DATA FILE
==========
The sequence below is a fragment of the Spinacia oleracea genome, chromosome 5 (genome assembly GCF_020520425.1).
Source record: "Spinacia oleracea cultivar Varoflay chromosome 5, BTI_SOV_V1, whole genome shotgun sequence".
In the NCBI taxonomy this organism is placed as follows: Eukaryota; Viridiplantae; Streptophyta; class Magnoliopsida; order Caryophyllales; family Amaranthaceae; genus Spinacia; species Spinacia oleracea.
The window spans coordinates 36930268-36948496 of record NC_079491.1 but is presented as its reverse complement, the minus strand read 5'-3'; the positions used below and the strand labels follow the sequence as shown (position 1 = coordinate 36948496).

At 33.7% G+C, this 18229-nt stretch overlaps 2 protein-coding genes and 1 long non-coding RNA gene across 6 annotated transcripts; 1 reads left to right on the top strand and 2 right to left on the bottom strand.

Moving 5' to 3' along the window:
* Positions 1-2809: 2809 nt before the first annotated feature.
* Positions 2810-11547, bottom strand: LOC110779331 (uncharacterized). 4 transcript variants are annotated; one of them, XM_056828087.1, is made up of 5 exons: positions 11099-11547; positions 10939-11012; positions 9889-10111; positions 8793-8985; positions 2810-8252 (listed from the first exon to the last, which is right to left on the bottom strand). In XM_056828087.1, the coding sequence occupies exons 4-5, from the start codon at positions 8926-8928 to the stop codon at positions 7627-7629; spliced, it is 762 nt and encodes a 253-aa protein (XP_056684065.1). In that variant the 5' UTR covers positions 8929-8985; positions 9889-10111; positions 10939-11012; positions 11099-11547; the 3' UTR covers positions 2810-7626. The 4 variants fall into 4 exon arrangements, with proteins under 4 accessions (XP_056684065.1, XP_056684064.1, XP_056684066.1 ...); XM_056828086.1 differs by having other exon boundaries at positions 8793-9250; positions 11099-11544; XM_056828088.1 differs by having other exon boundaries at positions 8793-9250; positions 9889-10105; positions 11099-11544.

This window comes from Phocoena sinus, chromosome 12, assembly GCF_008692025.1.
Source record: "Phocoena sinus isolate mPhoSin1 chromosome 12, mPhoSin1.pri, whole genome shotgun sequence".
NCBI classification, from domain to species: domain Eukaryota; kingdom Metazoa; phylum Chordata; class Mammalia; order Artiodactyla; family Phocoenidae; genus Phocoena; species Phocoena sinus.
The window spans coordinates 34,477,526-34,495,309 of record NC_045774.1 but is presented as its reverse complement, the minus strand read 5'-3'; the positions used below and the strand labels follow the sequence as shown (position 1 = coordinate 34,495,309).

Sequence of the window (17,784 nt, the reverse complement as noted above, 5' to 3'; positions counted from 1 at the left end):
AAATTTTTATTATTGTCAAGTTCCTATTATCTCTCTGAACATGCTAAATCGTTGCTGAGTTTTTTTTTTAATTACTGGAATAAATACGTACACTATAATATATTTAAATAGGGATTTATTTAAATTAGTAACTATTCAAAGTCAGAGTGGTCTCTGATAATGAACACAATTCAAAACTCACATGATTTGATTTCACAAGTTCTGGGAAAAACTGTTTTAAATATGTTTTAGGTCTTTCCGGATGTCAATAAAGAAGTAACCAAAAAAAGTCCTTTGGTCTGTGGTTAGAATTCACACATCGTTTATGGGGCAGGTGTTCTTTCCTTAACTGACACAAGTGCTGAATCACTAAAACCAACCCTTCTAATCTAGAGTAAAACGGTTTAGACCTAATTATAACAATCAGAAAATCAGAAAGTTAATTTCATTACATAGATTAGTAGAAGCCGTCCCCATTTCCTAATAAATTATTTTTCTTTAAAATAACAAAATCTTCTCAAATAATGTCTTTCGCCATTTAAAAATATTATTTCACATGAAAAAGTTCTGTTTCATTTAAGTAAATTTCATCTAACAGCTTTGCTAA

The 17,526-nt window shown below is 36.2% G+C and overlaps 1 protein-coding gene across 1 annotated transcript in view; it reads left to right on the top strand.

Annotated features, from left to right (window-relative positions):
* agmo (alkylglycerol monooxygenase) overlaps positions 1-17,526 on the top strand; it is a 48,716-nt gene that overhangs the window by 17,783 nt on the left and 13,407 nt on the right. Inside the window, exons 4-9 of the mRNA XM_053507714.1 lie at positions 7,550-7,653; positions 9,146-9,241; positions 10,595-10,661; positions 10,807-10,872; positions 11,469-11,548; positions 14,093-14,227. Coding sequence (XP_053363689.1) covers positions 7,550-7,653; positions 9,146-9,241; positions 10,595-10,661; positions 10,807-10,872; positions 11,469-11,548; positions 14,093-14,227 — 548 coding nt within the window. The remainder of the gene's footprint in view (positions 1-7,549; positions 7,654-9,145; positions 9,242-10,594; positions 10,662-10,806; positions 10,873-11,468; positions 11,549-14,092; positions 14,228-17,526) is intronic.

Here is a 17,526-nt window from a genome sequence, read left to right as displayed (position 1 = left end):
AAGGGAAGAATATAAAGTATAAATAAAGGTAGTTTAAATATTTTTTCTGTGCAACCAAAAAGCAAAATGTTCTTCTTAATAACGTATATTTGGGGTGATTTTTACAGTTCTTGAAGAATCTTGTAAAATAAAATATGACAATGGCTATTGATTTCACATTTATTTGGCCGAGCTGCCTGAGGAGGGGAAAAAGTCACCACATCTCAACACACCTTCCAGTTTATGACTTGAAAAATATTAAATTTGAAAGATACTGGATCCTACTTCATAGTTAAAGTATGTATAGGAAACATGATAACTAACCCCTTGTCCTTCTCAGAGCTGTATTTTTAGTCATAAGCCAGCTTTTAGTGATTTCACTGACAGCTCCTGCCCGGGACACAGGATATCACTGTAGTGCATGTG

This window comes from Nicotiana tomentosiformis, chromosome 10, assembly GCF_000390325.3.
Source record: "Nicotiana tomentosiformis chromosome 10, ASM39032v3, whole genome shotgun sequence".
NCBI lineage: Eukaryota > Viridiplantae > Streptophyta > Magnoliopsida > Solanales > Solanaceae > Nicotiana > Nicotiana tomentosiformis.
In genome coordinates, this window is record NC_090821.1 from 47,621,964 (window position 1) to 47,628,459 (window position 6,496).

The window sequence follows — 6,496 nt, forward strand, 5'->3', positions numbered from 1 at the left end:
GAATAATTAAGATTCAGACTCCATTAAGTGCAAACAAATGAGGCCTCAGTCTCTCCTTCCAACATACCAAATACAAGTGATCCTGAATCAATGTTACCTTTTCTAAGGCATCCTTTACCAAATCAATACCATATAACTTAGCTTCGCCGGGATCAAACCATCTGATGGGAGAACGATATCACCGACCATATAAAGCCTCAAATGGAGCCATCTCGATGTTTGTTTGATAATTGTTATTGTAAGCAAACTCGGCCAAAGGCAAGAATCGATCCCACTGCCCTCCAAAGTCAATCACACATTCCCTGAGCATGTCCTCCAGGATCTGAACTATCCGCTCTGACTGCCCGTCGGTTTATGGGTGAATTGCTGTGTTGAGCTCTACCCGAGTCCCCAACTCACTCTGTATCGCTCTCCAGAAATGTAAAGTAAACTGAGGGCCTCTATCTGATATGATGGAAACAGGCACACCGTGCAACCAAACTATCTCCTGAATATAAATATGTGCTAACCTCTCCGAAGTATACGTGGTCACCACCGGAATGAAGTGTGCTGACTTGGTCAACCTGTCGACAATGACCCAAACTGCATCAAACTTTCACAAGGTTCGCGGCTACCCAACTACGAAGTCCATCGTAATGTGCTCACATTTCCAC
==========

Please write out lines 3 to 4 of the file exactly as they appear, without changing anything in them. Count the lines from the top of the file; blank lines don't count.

In the NCBI taxonomy this organism is placed as follows: Eukaryota; Viridiplantae; Streptophyta; class Magnoliopsida; order Caryophyllales; family Amaranthaceae; genus Spinacia; species Spinacia oleracea.
The window spans coordinates 36930268-36948496 of record NC_079491.1 but is presented as its reverse complement, the minus strand read 5'-3'; the positions used below and the strand labels follow the sequence as shown (position 1 = coordinate 36948496).